Going beyond simply growing weary of playing the same tunes, hanging out in the same spaces, and seeing the same faces; there’s more to the desire to play with so many great musicians. It’s about, “Constant inspiration,” Marco explains, “ learning more and more styles of music, and figuring out how some songs can be played in ALL the bands I’m in.”
Furthermore, when it comes to performing, Marco possesses an inherent knack for experimentation and imagination. It takes a triple degree in jazz studies, sound design, and 1980s toys to fully grasp what’s at work in most compositions, but across Between The Needles & Nightfall, his creativity resonates. It’s a marvel to simply observe his stage setup, which resembles more a fort from which he lobs grenades or perhaps to watch Saturday morning cartoons, than that of any virtuoso’s piano stool. On Needles, he equitably splits time between pleasant, clean piano jazz (such as that on the thought-provoking standout Ila Frost) with a 1920’s Upright 61-key Wurly, a Kawai 6′ Piano with guitar pickups, an Optigan, and the well-known affinity for circuit bent toys (i.e., a Colecovision and a Nintendo Glockenspiel).
Of the toys, he jokes, “The two types I mainly use are Casio keyboards and glitch boxes. The keyboards are good for melodies and Lo-Fi drum beats and the glitch boxes are good for sound effects and fuzzy squirrel noises.”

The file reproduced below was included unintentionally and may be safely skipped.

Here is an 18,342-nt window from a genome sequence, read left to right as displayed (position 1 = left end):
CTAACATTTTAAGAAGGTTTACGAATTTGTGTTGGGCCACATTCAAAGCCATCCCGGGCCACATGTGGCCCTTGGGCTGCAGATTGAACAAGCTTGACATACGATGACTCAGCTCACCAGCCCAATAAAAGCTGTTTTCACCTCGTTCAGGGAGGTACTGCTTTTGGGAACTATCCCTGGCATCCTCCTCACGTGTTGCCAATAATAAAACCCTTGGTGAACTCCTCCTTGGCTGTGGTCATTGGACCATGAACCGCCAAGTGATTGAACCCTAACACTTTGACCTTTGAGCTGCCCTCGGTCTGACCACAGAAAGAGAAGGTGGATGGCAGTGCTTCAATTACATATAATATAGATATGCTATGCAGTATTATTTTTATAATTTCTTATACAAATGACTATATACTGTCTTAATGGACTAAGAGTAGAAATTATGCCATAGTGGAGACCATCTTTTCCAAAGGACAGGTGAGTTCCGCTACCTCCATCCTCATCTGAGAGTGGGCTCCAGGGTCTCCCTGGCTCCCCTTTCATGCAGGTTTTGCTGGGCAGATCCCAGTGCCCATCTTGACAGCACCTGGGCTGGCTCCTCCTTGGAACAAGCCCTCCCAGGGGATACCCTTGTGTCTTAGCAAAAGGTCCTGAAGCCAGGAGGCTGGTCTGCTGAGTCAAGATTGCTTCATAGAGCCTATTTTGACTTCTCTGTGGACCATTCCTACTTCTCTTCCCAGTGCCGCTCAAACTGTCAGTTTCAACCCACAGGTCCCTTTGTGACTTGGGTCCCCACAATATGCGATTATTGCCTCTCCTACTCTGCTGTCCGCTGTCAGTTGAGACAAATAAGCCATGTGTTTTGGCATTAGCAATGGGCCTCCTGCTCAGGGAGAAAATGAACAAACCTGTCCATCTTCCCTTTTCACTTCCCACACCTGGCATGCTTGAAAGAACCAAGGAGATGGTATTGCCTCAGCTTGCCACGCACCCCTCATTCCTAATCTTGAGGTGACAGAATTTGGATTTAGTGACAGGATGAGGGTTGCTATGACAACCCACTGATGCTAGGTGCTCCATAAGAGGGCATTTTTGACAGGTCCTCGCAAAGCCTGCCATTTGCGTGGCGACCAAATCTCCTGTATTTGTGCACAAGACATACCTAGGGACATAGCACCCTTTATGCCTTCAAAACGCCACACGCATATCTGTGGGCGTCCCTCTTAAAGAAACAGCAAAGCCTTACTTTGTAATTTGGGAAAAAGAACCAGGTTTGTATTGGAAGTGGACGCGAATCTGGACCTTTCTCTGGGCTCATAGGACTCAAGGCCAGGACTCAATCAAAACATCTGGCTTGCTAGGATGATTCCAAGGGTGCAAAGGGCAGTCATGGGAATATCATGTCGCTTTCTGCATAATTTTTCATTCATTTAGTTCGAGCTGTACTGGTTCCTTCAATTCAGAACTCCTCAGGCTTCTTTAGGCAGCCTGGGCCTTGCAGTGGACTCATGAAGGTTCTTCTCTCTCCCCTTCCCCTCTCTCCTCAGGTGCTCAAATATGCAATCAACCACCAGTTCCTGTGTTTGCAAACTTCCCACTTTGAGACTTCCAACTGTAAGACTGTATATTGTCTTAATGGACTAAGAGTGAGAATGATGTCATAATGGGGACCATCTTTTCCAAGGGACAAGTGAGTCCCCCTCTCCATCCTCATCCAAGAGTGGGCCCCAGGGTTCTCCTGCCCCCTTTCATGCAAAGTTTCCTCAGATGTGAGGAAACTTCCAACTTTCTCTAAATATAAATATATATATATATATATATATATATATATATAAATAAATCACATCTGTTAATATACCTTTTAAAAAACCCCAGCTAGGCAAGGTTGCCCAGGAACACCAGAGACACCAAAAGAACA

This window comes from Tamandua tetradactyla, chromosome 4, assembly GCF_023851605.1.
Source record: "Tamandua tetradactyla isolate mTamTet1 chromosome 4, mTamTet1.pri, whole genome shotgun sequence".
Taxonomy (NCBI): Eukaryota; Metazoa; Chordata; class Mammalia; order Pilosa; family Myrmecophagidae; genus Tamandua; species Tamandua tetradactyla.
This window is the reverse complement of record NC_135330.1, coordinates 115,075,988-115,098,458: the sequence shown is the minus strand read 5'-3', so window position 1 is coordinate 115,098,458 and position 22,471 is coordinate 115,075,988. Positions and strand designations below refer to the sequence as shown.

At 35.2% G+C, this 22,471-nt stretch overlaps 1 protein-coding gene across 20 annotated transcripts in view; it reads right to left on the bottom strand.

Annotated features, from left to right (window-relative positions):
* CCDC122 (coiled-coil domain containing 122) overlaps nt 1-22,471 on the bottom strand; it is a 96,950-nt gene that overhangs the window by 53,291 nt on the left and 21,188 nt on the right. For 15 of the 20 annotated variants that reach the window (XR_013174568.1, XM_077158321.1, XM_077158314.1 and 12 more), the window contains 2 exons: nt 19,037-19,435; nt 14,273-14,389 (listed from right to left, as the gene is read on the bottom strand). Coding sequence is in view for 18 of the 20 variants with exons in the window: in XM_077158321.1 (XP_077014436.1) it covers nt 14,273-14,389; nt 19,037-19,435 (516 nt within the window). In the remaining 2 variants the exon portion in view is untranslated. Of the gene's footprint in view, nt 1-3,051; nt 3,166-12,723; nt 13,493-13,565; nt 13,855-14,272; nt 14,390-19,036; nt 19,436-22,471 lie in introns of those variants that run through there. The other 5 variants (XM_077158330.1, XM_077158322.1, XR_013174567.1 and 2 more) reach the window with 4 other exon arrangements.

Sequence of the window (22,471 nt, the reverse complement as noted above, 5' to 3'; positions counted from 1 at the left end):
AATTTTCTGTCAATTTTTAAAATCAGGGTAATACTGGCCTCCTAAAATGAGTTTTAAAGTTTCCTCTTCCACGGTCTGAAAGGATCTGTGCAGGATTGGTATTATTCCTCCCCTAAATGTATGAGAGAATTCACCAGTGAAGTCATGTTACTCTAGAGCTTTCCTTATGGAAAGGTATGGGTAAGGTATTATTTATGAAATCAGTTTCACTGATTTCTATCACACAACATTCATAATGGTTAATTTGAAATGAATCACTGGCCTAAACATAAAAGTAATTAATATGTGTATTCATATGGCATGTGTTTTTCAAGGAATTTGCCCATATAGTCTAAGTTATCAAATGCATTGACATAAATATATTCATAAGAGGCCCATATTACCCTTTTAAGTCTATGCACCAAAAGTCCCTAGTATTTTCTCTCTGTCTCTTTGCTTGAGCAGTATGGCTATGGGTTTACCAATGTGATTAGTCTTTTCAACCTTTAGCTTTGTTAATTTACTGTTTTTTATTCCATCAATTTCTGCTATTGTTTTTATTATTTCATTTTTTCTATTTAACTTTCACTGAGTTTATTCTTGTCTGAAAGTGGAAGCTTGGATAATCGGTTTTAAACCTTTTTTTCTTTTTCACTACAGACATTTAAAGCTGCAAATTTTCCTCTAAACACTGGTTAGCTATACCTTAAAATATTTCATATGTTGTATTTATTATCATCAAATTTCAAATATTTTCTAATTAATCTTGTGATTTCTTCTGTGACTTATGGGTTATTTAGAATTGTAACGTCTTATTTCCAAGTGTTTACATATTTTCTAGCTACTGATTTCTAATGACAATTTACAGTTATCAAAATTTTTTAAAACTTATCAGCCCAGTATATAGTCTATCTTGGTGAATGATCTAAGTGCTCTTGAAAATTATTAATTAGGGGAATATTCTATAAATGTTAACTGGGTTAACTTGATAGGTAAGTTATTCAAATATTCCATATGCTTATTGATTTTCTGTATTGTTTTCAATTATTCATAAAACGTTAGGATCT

“We don’t strive for perfection in the studio.”
The Marco Benevento Trio does something relatively mind-boggling that many folks probably do not realize. Over the course of the past three albums, they tracked the first two in just two days and Between the Needles & Nightfall in only three. What’s interesting though, is this is by design. The Trio aims to enter the studio with some basic themes and let them unfold naturally, attempting to essentially roll the tape at the right time to catch the right moments.
“I like to think that one of the most important elements of songwriting is being able to capture the moment without hesitation or self realization,” he explains. “It’s almost like doing something while not thinking of it or, even further, doing one thing while thinking about something else. Being a professional capturist is more my job than being a performer.”
After the studio recording, Marco heads back to his home studio where he works on the mixes and collaborates with other engineers to assemble a final product. “My Pro Tools chops are starting to come around,” he adds.
That process – or lack thereof – helps explain the repeated gravitation toward Bryce Goggin and his Brooklyn studio. Bryce and the Trio seem to exhibit real chemistry, whereby they push one another beyond their comfort zones, which essentially provides the raw materials of the albums so-to-speak. In some cases, like on the opening track from Needles, called Greenpoint, you can really hear these explorations take shape on the fly.